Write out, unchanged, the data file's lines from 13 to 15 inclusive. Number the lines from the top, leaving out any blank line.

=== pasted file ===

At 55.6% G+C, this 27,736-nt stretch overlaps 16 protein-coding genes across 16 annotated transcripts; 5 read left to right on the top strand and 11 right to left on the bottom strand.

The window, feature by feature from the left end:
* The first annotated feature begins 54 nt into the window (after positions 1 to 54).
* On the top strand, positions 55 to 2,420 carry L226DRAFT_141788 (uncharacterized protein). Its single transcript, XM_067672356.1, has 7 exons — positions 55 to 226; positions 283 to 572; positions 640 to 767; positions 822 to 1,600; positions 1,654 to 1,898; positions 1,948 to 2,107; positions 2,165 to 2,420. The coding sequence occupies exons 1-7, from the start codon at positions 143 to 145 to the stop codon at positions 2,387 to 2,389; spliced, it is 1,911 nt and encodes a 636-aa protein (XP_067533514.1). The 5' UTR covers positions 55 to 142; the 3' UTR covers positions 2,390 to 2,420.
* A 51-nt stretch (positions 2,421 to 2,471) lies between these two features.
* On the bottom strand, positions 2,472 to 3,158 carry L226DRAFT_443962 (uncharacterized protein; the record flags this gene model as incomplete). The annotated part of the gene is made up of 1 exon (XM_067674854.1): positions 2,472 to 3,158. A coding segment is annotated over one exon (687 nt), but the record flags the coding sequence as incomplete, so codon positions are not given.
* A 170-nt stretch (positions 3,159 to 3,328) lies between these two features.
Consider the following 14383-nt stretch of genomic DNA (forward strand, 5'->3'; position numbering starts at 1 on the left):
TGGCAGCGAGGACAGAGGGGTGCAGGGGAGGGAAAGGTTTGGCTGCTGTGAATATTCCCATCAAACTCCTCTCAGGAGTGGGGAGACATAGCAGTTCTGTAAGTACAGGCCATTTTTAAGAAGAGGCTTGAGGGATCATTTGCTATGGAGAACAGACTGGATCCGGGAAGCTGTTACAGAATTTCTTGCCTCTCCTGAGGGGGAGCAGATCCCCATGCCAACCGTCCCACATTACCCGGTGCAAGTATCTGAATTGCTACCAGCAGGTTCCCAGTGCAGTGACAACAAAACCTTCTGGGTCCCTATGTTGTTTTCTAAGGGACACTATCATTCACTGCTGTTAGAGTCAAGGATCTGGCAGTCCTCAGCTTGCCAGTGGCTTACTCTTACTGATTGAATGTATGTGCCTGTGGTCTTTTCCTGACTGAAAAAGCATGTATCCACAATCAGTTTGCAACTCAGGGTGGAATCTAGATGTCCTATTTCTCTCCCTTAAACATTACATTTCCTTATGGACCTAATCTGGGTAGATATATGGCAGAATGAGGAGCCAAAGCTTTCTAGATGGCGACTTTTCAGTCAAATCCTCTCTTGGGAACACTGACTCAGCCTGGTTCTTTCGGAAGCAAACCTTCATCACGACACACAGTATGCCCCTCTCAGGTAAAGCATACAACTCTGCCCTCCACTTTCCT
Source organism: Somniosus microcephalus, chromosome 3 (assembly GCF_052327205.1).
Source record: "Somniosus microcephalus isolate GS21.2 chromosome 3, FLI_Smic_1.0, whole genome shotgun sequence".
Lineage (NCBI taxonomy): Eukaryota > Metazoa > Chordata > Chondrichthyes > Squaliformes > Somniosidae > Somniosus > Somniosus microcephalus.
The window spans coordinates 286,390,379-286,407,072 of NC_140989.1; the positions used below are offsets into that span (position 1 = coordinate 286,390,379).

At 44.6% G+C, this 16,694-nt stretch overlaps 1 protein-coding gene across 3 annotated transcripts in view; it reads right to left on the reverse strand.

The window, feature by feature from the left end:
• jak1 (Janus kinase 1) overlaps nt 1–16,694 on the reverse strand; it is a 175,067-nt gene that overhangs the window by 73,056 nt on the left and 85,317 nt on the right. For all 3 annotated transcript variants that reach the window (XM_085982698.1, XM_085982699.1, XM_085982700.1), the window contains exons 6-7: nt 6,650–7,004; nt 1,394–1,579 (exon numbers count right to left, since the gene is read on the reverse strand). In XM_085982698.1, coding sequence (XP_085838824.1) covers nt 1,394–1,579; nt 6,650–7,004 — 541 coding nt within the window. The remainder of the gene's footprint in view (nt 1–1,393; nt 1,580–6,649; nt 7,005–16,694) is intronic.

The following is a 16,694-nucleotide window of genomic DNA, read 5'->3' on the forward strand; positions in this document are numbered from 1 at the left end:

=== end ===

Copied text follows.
The window spans coordinates 286,390,379-286,407,072 of NC_140989.1; the positions used below are offsets into that span (position 1 = coordinate 286,390,379).

At 44.6% G+C, this 16,694-nt stretch overlaps 1 protein-coding gene across 3 annotated transcripts in view; it reads right to left on the reverse strand.

The window, feature by feature from the left end: